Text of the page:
The Pacific region of Micronesia (a name derived from Greek for “small islands”) encompasses the Federated States of Micronesia and Palau (together also known as the Caroline Islands), Guam and the Northern Marianas, and the republics the Marshall Islands, Nauru and Kiribati. The Federated States of Micronesia (FSM) is a federation of four island states - Kosrae, Pohnpei, Chuuk and Yap - in the western Pacific. Independent since 1986, it is in a Compact of Free Association with the United States and the neighbouring island republics of Palau and the Marshall Islands. The total land area of the Federated States of Micronesia is only 702 km², but its territory occupies more than 2,600,000 km² of Pacific Ocean. The nation’s capital is Palikir, on Pohnpei Island, while the largest city is Weno, located in Chuuk Atoll.
Archaeological evidence seems to suggest that the islands were peopled from the west, from the Philippines or even Indonesia. In contrast, linguists suggest migrations from the east, from Kiribati and the Marshall Islands, around 1000 BCE. Eventually, systems evolved with chieftains and its own traditional culture on the different islands. On the island of Pohnpei, the impressive ceremonial site of Nan Madol was constructed during the period of the Saudeleur dynasty, between ca. 1100 and 1600 CE. On the island of Kosrae, a city on the islet of Leluh, built from coral blocks and basalt, existed since ca. 1250 CE; its civilisation peaked around the 14th and 15th centuries CE.
Portuguese and Spanish explorers arrived in the 16th century, and in 1565 Spain claimed sovereignty over the Mariana Islands, Guam and the “Caroline Islands”. Initially named “New Philippines”, they were renamed after Spanish King Carlos II in the 17th century. The Spanish controlled the “Spanish East Indies” from Manila, in the Philippines. The Spanish-American war of 1898 resulted in the United States occupying the Philippines (that included Palau), Guam and the Marianas. The smaller islands, including the present FSM, were sold to Germany for 25 million pesetas or 17 million Marks, as agreed in a German–Spanish Treaty of 1899. The Germans turned Yap into a significant naval communications centre and cable telegraph station.
At the outbreak of the First World War, it was invaded by Japanese troops in September 1914, and the Imperial Japanese Navy occupied the islands. In 1919 the League of Nations granted Japan the “Mandate for the German Possessions in the Pacific Ocean lying North of the Equator” (the South Seas Mandate). These were all of the Caroline, Mariana and Marshall islands and the Japanese Nan’yō Government made it known no foreign ships were allowed to enter Micronesian waters. They established towns, like Kolonia on Ponape (Pohnpei), including geisha houses and turned Truk (Chuuk) into a major navy base. Large-scale Japanese settlement took place in the islands; During this time, the Japanese population grew to over 100,000 throughout Micronesia, while the indigenous people became, with 40,000, heavily outnumbered.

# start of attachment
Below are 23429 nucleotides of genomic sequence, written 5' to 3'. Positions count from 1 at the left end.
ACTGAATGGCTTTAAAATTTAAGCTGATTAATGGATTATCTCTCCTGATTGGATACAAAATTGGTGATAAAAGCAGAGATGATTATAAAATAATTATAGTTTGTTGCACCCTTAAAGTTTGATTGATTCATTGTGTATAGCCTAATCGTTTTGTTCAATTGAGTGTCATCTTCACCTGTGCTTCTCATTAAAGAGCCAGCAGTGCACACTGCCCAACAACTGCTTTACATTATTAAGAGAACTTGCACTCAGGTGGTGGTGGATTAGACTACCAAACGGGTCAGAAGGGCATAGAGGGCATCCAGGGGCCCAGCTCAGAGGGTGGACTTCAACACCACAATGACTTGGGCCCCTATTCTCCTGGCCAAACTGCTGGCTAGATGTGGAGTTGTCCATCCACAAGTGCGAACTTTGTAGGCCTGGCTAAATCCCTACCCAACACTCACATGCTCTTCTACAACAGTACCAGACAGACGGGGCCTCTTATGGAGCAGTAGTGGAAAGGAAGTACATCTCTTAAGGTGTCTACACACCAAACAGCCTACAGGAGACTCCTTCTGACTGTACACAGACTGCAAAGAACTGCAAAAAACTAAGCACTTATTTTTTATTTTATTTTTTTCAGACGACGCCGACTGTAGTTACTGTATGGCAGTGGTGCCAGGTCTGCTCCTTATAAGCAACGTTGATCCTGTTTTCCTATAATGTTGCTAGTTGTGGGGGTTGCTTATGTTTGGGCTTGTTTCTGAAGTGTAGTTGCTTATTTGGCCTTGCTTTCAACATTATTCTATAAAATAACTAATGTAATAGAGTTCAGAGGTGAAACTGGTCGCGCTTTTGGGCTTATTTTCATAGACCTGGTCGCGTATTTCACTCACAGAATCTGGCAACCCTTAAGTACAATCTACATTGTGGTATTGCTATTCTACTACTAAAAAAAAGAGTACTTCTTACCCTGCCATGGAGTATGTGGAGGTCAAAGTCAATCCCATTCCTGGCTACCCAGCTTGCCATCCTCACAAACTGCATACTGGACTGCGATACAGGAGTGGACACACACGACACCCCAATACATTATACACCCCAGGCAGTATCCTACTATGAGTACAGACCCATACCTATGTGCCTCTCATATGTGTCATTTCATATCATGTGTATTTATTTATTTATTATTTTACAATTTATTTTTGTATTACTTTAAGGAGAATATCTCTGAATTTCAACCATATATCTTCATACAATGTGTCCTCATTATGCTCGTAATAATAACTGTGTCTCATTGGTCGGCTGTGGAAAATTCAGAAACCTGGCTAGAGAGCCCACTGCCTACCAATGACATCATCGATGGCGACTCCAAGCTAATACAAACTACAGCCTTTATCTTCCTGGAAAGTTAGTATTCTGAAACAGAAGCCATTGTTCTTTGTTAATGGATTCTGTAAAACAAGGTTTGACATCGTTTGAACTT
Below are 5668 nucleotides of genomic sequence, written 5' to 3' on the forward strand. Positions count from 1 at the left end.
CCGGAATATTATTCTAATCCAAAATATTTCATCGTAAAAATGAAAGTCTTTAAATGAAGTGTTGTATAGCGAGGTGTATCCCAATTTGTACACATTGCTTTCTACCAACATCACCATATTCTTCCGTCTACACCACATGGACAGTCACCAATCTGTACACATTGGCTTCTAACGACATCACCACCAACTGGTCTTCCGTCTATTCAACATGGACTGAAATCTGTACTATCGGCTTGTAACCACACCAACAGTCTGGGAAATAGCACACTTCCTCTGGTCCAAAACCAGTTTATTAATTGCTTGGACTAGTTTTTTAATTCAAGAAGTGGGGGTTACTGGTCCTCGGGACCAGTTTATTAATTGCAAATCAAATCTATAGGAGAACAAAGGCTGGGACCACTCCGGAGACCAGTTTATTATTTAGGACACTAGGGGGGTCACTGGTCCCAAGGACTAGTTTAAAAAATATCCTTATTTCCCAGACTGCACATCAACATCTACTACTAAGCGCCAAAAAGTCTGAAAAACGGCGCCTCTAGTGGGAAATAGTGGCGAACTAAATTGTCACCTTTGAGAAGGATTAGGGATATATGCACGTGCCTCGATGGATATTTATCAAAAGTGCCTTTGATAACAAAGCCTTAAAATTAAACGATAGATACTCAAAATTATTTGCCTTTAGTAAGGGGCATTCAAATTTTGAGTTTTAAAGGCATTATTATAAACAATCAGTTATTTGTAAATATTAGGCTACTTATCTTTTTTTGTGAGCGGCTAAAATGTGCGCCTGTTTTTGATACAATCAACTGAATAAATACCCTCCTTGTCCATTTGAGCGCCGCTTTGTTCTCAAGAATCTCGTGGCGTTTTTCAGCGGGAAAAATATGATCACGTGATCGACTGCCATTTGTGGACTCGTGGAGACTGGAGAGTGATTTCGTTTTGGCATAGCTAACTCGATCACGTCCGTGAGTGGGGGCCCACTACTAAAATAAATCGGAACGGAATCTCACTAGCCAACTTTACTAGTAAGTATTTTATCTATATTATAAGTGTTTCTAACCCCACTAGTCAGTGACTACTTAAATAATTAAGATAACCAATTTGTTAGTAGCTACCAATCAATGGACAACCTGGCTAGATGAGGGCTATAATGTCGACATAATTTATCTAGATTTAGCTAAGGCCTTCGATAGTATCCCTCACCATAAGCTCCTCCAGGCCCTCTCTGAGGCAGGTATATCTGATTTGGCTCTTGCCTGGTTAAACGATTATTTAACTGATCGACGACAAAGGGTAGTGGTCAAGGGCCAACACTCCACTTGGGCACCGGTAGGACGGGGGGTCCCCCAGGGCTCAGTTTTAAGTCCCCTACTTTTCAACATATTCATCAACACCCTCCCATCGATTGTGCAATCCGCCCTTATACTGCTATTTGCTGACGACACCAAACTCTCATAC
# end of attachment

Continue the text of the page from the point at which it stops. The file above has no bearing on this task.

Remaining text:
During the Second World War, the United States bypassed many of the islands, blockading and bombing them. They sank most of the Japanese fleet in Truk (Chuuk) Lagoon; on Woleai atoll, that was heavily reinforced by the Japanese, most succumbed to starvation and disease: of the Japanese garrison of 6,500, only 1,650 survivors were eventually evacuated by the Americans in 1945. After the war, all Japanese were expelled by the Americans, and in 1947 the United Nations created the Trust Territory of the Pacific Islands, encompassing the former Japanese possessions. The United States became the Trustee and promised: “to promote the economic advancement and self-sufficiency of the inhabitants”.
On 10 May 1979, four of the Trust Territory districts - the present states of the FSM - ratified the Constitution of the Federated States of Micronesia. The neighbouring trust districts of Palau, the Marshall Islands, and the Northern Mariana Islands had decided not to participate in this and gone their own way. The former President of the Congress of Micronesia, Tosiwo Nakayama, became the first President of the FSM and on 3 November 1986, the country became independent. The Compact of Free Association with the United States came into force that same day; under this agreement, the U.S. has full authority and responsibility for the defence of the FSM and provides for U.S. grant funds and federal program assistance. It can be changed or terminated by mutual agreement.
The islands are a wonderful place to visit, and tourism is mainly in the main islands. Points of interest are the ancient stone ruins of Nan Madol on Pohnpei, Leluh on Kosrae; diving the shipwrecks of the Second World War in Chuuk (Truk) Lagoon and the culture with its stone money on Yap. The small outer islands are picture-postcard perfect and, when these photos were taken, could only be reached by ship; only Ulithi had an airstrip. Permission to set foot of the traditional outer islands of Yap had to be obtained from the Council of Tomol, as casual tourism was not allowed. It may be different now, as many islands now have airstrips and apparently tourists do arrive by private yacht. But many young people have been leaving, as jobs barely exist on the small atolls and living the traditional life loses its appeal.